Name that viewpoint! (Read the article to the end to find out the answer)
Source: TomasEE [CC BY 3.0 (https://creativecommons.org/licenses/by/3.0)%5D
What keeps you awake at night? For me, sometimes it’s thinking about the next day’s lessons, sometimes it’s the caffeine from an evening cup of tea, and sometimes it’s the Private Eye crossword. That’s the way I roll. On a slightly more profound level, I do wonder how to conceptualise what kind of worldview I stand for and advocate. At some point, this conceptualisation requires a name. Here are my options. What do you think?
A fact-based worldview
I use the term ‘fact-based’ frequently – and who would argue against such a premise? However, it doesn’t seem energetic or enthusiastic enough for me to use as a rallying call – I can imagine it now:
‘What do we want?’ ‘A fact-based worldview!’
‘When do we want it?’ ‘In a suitable and sensible timeframe!’.
A positive worldview
Calling my worldview ‘positive’ would draw attention to the important task of counteracting the negative bias we receive from most of the news, and indeed from our evolutionary instincts to be wary of threats. But calling it ‘positive’ unfortunately insinuates that it ignores the negatives – that it only provides part of the story – and I do not wish to be accused of selectivity.
A progressive worldview
‘Progressive’ is another alternative I have considered – and, to quote a panellist on the 10 October 2018 episode of Radio 4’s ‘Moral Maze’ devoted to deconstructing the concept, “if you have a problem with progress, try regress”! But the term ‘progressive’ has been adopted by politically motivated groups to stand in opposition to ‘reactionary’ – and whilst I have sympathies with this viewpoint, I want to avoid politically charged vocabulary, for fear that it might alienate some practitioners and students. This is a shame, as the concept of ‘progress’ (as opposed to ‘progressive’) is a well-known and broadly supported notion. In this vein, I heavily recommend interested readers to Steven Pinker’s Enlightenment Now: The Case for Reason, Science, Humanism and Progress (2018).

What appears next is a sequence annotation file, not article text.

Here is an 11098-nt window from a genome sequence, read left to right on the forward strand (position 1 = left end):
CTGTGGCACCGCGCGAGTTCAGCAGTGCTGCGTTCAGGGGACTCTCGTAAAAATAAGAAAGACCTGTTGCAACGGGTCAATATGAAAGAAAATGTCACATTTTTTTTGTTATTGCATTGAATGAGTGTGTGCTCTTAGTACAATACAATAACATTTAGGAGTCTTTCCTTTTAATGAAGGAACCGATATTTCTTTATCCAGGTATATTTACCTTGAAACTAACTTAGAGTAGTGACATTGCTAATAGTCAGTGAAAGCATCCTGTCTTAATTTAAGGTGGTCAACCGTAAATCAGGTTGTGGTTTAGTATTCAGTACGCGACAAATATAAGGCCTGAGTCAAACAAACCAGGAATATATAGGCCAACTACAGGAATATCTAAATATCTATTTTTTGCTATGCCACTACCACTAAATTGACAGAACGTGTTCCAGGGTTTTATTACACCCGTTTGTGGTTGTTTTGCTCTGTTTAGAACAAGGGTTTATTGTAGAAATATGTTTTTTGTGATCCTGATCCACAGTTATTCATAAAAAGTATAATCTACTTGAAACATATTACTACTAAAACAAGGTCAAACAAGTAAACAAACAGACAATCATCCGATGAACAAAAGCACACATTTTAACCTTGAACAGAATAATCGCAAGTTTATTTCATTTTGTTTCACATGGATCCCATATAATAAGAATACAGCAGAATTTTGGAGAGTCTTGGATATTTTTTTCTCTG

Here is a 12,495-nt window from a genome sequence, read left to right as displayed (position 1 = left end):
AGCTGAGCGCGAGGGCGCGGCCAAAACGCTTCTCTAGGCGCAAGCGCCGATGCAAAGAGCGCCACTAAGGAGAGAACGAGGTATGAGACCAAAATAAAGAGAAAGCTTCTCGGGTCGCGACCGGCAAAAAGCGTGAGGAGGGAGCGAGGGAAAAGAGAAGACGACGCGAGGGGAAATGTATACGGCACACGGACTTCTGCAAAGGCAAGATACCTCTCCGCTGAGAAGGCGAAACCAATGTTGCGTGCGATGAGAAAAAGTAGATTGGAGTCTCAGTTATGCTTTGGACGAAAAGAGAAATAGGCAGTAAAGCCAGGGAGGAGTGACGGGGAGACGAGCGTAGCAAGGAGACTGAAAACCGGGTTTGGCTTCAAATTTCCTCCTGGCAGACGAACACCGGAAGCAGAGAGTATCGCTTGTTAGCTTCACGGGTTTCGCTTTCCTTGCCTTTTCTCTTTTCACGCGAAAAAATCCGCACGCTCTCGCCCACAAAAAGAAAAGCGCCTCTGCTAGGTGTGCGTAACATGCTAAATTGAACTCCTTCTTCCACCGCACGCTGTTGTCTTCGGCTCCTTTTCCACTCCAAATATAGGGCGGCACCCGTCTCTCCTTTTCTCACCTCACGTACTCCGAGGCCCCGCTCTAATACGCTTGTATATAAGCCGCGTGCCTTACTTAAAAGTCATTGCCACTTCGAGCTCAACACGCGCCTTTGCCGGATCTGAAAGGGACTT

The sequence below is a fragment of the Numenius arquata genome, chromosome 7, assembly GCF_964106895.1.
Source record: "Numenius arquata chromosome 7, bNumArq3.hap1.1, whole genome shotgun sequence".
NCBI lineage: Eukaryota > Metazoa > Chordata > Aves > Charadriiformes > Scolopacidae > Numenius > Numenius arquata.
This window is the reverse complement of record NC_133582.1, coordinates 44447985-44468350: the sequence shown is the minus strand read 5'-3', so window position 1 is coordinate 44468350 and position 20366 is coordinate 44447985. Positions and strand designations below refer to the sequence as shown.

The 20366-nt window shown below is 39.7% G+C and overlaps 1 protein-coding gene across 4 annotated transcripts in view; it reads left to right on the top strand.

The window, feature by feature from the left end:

A hopeful worldview
I settled on ‘hopeful’ a few months ago, as I thought that it conveyed a positive, without being Panglossian, sense of the future. Also, if Barack Obama’s first election was won on the theme of ‘Hope’, then it shows the power of this word. I was aware it had a slightly passive ring about it (which I assume is why Obama’s campaign team paired it with the more active ‘Change’), but I still felt that it was the word which best summed up my outlook.
Shepard Fairey’s ‘Hope’ poster for Barack Obama’s 2008 Presidential Campaign
I was excited, then, to find that David Hicks had already written an article on ‘A geography of hope’ in the journal ‘Geography’ in 2014 – and I continued to be engaged when in the second paragraph, Hicks writes that he has “an interest in how teachers and learners can stay optimistic and hopeful in such difficult times” (p.5). Hicks seems to share my worries that hope can be misconstrued as being passive: “there is a significant difference between ‘hoping that’ something will come about (such as the sun shining tomorrow), and the more radical or active hope that is needed to survive in really difficult circumstances. Such hope is ontological: it is what we draw on when we are faced by the worst that life can offer” (ibid: p.9).